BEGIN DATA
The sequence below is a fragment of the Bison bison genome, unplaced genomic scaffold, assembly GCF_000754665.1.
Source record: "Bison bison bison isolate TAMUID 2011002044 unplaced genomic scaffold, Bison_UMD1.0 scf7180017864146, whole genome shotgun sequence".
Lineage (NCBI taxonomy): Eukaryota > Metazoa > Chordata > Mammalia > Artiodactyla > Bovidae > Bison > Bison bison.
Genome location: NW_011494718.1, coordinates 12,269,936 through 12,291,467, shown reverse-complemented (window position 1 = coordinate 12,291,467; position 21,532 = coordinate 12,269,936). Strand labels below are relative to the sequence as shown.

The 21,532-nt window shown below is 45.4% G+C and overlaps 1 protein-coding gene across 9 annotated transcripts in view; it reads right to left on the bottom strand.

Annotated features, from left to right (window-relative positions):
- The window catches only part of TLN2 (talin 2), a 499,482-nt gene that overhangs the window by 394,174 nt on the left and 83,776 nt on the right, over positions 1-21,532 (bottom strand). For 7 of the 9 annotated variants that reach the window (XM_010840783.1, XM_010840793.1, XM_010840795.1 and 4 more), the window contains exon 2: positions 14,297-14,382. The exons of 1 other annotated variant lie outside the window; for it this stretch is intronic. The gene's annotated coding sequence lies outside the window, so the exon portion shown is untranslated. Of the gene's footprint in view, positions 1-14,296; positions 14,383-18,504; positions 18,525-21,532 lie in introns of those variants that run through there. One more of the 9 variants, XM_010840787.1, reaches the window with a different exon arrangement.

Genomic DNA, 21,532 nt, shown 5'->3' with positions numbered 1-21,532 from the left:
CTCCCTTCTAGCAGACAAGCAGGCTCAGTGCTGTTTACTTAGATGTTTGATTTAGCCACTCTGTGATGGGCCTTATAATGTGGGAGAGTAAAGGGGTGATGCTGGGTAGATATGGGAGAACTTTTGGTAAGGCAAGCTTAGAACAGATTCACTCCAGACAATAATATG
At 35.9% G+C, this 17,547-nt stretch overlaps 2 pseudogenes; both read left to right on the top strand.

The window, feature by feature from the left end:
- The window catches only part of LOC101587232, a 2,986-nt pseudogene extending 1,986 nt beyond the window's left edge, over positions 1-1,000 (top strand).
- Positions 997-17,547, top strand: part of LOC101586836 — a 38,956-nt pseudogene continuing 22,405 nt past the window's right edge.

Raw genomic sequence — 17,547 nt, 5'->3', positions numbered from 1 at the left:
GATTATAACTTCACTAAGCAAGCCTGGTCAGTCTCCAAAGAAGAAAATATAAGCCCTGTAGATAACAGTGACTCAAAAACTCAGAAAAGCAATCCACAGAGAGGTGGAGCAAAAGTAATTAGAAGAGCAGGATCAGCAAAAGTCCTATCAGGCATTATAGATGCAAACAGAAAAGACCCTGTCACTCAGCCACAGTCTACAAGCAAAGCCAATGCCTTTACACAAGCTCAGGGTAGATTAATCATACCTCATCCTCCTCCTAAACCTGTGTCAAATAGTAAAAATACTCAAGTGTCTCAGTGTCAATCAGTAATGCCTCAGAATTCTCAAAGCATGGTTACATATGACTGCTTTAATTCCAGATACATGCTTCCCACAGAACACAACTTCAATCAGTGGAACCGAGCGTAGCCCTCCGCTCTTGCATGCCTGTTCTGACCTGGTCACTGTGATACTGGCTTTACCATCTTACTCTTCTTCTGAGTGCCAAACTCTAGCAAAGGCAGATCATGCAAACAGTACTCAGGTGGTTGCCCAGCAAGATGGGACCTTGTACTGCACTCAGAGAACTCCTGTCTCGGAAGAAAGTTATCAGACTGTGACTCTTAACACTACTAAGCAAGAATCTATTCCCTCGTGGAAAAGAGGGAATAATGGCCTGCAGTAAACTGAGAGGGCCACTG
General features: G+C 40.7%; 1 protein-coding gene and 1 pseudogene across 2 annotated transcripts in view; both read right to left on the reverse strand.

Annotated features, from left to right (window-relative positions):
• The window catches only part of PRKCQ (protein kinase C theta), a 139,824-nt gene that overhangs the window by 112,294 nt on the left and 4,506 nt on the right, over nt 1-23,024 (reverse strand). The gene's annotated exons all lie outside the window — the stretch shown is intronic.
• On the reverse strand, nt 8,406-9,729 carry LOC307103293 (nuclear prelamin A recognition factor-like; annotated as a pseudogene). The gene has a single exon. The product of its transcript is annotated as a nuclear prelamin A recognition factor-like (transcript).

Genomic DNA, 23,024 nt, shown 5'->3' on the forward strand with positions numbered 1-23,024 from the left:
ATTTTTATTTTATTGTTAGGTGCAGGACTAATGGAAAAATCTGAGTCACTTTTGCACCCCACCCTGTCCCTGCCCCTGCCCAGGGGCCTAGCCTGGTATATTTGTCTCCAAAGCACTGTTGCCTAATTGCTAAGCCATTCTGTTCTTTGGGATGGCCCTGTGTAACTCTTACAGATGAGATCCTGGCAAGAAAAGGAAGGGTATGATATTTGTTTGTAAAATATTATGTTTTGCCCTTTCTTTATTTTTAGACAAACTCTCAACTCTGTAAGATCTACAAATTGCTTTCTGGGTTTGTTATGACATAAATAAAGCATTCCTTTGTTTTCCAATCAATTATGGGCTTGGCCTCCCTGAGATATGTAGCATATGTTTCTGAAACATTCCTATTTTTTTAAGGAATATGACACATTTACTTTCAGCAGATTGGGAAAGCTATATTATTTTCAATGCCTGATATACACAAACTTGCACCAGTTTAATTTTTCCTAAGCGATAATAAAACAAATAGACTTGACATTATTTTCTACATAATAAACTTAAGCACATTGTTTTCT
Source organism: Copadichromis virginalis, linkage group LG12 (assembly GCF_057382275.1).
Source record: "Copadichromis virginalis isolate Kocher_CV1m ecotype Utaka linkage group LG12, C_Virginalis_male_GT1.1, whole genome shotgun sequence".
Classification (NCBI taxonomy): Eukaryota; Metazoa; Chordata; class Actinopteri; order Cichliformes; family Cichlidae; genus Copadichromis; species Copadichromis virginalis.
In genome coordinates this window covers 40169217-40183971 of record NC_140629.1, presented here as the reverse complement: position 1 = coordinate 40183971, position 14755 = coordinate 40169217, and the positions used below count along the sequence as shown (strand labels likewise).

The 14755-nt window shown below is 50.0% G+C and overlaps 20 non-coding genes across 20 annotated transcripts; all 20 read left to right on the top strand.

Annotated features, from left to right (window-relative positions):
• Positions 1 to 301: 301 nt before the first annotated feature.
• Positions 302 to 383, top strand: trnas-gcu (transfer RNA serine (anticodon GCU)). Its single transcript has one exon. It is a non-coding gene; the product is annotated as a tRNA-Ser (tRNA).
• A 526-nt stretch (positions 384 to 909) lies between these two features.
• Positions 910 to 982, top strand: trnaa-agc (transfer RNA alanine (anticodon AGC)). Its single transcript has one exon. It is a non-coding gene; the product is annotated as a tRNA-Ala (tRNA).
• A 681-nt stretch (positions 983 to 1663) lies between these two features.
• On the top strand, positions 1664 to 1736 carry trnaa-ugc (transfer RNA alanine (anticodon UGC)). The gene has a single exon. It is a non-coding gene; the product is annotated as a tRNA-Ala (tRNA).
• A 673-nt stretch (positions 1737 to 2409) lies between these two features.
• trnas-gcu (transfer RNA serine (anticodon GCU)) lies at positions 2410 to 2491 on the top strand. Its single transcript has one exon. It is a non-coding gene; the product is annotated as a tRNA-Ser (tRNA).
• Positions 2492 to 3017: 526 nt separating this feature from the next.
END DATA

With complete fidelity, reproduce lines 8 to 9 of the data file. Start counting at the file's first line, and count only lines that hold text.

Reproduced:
Genomic DNA, 21,532 nt, shown 5'->3' with positions numbered 1-21,532 from the left:
CTCCCTTCTAGCAGACAAGCAGGCTCAGTGCTGTTTACTTAGATGTTTGATTTAGCCACTCTGTGATGGGCCTTATAATGTGGGAGAGTAAAGGGGTGATGCTGGGTAGATATGGGAGAACTTTTGGTAAGGCAAGCTTAGAACAGATTCACTCCAGACAATAATATG